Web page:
Understanding that we are essentially powerless in the world does not obviate from the need to act in it. To be is to do, after all. What this knowledge presents to us is that everything we do may be taken away. It may fail to work. It may never manifest at all. But we do it anyway, not because it will succeed, but because actions that are good – morally praiseworthy things from mundane work to heroic deeds – are worthy in and of themselves. The baker who goes every day to his baker’s shop, makes bread, and sells it to his neighbors is doing something good because he is providing a service of value, he is providing for himself, and for his community. The man who lays bricks can walk by the buildings he has constructed until the end of his days, confident in the knowledge that he has directly contributed to the wellbeing of another.
This brings me to my last point about self-rule. Human beings were not made to be individuals, their industry was not made for just themselves, but everything that is good, just, and industrious always is in reference to a community. The great divergence between the libertarian and the collectivist is that the former sees community as a group of autonomous peers, collaborating selfishly for their own benefit but, directly or indirectly, contributing to the benefit of all. The latter sees community as a being with independent existence, whose needs must be placed above those of its individual members: we must take the money of our citizens to build schools and hospitals, we must forbid them from drugs and alcohol so that they will be industrious, we must embroil them in foreign wars so they will be patriotic, because it is for the greater good. Hogwash. Remember the words of Aurelius: “We were born for cooperation, like feet, like hands, like eyelids, like the rows of upper and lower teeth. So to work in opposition to one another is against nature.” Analyzing this, the hands and the feet cooperate as part of an ordered whole, a body, and they do so because they must – not a must of coercion, but a must of willing cooperation with each other. The foot does the work that the hand cannot do, and the reverse: the feet bring us to food, and the hands craft it and bring it to our mouths. Extrapolating this to the community, each member must interact for the good of the whole, because each member is integral to that whole. Take away one member, and there is diminishment. Rather than this supporting a collectivist viewpoint, it instead supports the absolute preciousness of the members of our community.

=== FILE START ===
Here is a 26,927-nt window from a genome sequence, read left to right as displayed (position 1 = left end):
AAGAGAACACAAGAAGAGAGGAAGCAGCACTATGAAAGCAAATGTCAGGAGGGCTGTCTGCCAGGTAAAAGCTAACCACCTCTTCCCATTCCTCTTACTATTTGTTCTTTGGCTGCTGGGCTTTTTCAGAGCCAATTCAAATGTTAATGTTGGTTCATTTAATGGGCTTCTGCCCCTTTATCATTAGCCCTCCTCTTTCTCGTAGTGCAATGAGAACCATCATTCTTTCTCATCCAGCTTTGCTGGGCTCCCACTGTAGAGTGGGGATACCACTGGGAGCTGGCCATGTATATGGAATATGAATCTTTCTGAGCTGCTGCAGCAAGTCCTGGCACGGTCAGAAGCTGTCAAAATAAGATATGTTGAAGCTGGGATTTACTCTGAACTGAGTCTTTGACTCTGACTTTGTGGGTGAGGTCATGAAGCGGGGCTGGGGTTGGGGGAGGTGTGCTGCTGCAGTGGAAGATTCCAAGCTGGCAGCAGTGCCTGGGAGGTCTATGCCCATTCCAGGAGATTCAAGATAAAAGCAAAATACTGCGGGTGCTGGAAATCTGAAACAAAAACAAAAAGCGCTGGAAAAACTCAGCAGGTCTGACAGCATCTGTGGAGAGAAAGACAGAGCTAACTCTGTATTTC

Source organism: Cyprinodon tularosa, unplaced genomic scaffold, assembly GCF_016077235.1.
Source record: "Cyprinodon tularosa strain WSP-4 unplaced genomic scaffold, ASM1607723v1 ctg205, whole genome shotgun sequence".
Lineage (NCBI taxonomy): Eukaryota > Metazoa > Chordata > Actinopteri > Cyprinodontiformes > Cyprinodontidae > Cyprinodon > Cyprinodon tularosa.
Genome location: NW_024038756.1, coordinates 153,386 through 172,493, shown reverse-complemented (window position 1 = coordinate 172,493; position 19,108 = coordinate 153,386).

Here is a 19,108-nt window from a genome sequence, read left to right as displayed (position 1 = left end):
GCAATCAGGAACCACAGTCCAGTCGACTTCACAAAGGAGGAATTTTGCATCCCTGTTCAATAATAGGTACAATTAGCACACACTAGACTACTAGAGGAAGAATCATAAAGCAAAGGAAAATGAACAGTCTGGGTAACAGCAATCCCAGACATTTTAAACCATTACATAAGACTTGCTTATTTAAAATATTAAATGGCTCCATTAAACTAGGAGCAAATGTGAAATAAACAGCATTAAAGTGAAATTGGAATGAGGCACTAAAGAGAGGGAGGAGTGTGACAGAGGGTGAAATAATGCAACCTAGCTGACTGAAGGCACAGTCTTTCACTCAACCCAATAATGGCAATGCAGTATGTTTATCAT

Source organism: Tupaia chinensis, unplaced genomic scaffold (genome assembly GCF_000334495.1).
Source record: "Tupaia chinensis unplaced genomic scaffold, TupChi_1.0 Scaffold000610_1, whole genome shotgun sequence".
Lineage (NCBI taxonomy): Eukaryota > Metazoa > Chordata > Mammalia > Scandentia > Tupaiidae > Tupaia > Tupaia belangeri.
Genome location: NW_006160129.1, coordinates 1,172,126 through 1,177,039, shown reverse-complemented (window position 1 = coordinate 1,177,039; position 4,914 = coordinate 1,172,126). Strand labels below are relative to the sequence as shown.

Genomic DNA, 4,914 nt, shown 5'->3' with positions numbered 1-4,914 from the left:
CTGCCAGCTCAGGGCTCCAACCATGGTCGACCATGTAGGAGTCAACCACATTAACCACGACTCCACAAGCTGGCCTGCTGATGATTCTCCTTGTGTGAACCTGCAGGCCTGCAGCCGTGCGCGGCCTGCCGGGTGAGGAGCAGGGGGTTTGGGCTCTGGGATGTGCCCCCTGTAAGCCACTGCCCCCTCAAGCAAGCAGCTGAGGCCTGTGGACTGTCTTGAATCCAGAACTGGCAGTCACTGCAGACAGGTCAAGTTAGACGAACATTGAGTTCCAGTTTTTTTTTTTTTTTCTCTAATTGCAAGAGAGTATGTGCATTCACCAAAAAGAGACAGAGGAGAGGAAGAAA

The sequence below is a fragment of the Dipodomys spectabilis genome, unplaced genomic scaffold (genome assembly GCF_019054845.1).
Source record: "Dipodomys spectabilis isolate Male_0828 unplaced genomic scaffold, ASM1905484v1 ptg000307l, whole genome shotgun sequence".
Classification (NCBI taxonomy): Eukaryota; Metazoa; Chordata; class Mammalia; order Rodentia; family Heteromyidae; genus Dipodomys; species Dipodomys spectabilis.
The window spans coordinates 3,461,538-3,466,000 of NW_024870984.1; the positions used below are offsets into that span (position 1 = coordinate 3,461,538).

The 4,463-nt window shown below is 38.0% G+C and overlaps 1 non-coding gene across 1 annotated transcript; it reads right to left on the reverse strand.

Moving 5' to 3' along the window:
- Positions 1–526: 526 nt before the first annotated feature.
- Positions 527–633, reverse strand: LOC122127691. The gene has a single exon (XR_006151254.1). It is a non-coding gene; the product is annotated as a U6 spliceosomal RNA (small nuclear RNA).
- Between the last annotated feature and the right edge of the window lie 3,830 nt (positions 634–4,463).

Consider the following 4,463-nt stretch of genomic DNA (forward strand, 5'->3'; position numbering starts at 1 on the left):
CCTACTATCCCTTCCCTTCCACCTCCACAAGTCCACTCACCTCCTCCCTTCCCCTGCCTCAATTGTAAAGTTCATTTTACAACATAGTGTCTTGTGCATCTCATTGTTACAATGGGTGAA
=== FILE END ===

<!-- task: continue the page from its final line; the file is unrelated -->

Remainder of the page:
Self-rule is to realize who and what you are, and to act accordingly. We are responsible for ourselves, and once we realize this, we come to rule ourselves. We know that we have no obligations to others, and others have no obligations to us, inherently speaking. At the same time as we consider ourselves to be individuals, we then must turn to how we act individually within communities, and we see that our community is naturally suited for cooperation. Thenceforth, when we interact with other men of self-rule within our community, our interactions become voluntary, the natural expression of our free choices. We help others, not because we are forced, but because it is the completely free expression of our desires to fulfill what we are. Heavy is the head that wears the crown alone. Light is the head that shares it.